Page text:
I was standing by the side of the road with âAbdallah, a volunteer for BâTselem, filming the demonstration. A group of soldiers came over to us and ordered us to leave.
We moved about 400 meters away. I kept on filming the demonstration from the roadside. I paused the video camera for a moment and set up my tripod to take some still shots. Suddenly, I saw a military bulldozer coming from the east. It was speeding towards us, pushing large boulders with its blade. Those were a few terrifying moments. I tried to protect myself by drawing back towards the village and to keep filming at the same time, but the bulldozer kept coming fast and there was no time, so I just started running to save myself from the bulldozer and the boulders it was pushing.
A boulder hit me and knocked me down. The helmet fell off my head and rolled down the road. My camera and tripod fell and shattered. I immediately felt sharp pain in both legs and in my back. The medics came over and carried me to an ambulance that was parked about 20 meters away. They gave me first aid there and then took me to hospital in another ambulance, because a boulder had hit the first one and damaged its front bumper. In the hospital I was examined and X-rayed. They found I had a fracture in my left ankle and bruising and torn tendons in my right leg. Iâm still in hospital for treatment and follow-up.
I was very surprised by the speed at which the boulders the bulldozer was pushing rolled down the hill. They could have killed or severely injured someone. The way the army used the bulldozer was violent and excessive. It was an amazing sight that Iâd never seen before. Iâve been covering the marches in Kafr Qadum for several months and am used to seeing an Israeli bulldozer clear away the rocks and obstructions, but itâs the first time Iâve witnessed something like what happened yesterday.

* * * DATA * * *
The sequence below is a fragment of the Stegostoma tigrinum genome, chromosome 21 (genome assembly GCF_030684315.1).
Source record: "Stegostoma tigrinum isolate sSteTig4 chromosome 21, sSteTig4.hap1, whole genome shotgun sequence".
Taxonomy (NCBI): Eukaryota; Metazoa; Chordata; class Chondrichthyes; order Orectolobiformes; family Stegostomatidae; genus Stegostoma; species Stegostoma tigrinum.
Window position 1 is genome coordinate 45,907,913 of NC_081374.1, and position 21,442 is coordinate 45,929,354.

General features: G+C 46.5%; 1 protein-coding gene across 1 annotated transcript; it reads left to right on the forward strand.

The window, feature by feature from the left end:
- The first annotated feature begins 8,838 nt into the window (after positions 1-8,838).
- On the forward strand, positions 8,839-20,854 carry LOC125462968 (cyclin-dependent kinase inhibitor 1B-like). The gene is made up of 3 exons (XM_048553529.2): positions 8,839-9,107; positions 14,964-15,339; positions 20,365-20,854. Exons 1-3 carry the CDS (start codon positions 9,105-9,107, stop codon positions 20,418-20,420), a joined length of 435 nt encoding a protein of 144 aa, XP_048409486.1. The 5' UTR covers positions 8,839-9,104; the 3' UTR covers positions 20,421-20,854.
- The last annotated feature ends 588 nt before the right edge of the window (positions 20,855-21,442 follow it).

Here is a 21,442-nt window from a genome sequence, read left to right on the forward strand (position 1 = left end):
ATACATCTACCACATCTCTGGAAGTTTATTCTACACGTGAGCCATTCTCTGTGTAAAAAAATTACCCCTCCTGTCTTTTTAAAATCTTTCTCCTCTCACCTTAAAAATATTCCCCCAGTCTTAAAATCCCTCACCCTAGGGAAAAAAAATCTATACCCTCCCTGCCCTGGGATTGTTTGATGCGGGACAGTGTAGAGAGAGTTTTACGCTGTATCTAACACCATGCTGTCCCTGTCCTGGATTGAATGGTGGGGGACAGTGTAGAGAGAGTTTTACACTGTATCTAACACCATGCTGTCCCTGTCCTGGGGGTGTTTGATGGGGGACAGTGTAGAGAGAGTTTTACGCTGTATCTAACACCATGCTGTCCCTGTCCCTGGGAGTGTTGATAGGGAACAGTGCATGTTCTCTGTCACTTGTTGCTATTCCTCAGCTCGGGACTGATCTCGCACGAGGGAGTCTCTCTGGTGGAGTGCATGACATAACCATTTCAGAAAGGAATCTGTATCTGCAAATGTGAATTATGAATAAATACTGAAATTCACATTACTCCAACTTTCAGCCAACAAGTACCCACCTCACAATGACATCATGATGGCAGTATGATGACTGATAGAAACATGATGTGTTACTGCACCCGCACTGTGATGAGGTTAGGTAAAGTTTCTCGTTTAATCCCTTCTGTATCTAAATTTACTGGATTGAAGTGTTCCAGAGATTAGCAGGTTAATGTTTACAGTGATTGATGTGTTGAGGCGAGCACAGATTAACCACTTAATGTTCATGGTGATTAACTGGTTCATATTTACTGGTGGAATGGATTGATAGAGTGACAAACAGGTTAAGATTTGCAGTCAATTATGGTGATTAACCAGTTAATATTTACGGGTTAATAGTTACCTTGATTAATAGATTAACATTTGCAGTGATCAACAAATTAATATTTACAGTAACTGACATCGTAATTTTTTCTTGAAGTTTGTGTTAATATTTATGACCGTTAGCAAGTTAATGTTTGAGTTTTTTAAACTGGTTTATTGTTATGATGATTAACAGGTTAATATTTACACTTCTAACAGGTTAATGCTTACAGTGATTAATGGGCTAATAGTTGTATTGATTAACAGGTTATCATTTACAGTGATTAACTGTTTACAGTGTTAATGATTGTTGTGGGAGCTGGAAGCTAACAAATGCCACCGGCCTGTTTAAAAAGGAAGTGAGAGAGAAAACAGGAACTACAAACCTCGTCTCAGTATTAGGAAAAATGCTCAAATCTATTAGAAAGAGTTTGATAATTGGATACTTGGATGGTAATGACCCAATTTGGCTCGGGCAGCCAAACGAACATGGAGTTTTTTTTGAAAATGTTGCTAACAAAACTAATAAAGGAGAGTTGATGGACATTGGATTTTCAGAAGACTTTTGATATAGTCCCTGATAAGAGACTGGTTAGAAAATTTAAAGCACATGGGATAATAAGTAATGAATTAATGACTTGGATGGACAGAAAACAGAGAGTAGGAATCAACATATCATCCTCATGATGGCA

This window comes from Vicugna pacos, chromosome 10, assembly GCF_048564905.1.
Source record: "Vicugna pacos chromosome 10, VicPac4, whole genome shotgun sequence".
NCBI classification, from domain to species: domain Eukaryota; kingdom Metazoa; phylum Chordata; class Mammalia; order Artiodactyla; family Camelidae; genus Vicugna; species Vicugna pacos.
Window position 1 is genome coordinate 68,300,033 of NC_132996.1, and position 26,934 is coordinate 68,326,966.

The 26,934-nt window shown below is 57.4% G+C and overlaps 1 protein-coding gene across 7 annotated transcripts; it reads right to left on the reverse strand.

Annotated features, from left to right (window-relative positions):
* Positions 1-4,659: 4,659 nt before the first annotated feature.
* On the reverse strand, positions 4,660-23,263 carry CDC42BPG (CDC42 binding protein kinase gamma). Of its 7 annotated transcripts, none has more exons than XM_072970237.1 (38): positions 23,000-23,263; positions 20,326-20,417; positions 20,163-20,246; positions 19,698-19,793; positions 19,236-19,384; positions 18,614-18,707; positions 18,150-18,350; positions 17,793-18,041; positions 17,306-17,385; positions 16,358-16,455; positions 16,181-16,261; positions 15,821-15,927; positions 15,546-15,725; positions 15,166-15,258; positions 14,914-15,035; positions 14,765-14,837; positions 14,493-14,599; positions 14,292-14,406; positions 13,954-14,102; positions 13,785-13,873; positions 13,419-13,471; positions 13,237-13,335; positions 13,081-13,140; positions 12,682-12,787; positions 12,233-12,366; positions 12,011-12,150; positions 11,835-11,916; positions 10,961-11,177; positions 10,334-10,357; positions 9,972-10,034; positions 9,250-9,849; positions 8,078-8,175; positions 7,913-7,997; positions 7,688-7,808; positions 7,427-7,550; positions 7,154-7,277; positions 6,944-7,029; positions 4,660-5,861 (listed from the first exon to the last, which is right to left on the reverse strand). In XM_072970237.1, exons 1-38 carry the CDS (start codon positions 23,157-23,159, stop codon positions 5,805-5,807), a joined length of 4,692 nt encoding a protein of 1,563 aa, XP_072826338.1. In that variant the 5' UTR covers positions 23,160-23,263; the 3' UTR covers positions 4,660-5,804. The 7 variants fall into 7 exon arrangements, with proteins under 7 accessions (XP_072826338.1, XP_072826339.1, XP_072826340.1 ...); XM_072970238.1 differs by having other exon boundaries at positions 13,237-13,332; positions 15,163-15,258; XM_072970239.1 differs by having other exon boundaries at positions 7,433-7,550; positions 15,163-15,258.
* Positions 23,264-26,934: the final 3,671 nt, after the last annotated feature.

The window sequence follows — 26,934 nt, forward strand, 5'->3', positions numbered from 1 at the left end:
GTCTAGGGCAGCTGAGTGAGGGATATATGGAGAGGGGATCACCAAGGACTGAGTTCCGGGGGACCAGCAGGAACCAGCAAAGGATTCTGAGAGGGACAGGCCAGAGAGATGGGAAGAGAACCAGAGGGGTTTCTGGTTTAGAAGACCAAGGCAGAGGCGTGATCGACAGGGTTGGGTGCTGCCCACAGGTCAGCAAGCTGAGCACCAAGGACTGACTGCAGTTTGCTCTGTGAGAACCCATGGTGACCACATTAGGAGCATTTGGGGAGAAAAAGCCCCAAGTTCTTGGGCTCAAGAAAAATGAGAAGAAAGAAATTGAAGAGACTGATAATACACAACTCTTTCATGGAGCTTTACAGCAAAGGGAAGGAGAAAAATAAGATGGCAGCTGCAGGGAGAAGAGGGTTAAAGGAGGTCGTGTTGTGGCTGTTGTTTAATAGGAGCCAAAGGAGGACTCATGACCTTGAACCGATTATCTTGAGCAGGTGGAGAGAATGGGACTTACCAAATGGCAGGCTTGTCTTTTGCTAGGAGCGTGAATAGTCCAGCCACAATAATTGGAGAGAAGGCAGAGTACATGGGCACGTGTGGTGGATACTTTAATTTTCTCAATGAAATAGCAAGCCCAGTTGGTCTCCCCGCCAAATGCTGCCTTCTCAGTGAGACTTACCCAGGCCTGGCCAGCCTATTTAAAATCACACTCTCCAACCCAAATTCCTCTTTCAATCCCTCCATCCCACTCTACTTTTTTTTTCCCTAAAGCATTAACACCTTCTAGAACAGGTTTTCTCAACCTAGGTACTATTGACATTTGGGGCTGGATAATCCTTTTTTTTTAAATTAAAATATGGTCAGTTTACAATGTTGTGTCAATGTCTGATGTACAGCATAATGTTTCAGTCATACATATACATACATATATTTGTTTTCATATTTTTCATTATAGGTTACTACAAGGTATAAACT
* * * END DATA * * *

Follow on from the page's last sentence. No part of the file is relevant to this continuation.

Muamen Shteiwi, 10, said in his testimony:
I was standing in front of our house, which is near the spot where the procession starts every week. I was watching the demonstrators. Suddenly, I saw guys running down the street. I panicked when I saw everyone running towards me. At first, I didnât exactly understand what they were running from. Then I saw a bulldozer driving fast and pushing big rocks in front of it.
I was so panicked that instead of running into our yard, I ran down the hill with everyone else. After I ran a few meters, I felt the rocks rolling towards me. They made a loud noise against the ground. A rock crashed into me and knocked me over. After that, another rock came rolling at me. It would have squashed me if one of the guys hadnât helped me jump up and move out of the way.
I was scraped on my left hand and right leg. The guys picked me up and carried me to an ambulance that was parked nearby. The medics checked me and made sure I was okay. Thank God the rocks didnât crush me. Then I went home, very scared. My mother was terrified when she heard what had happened to me.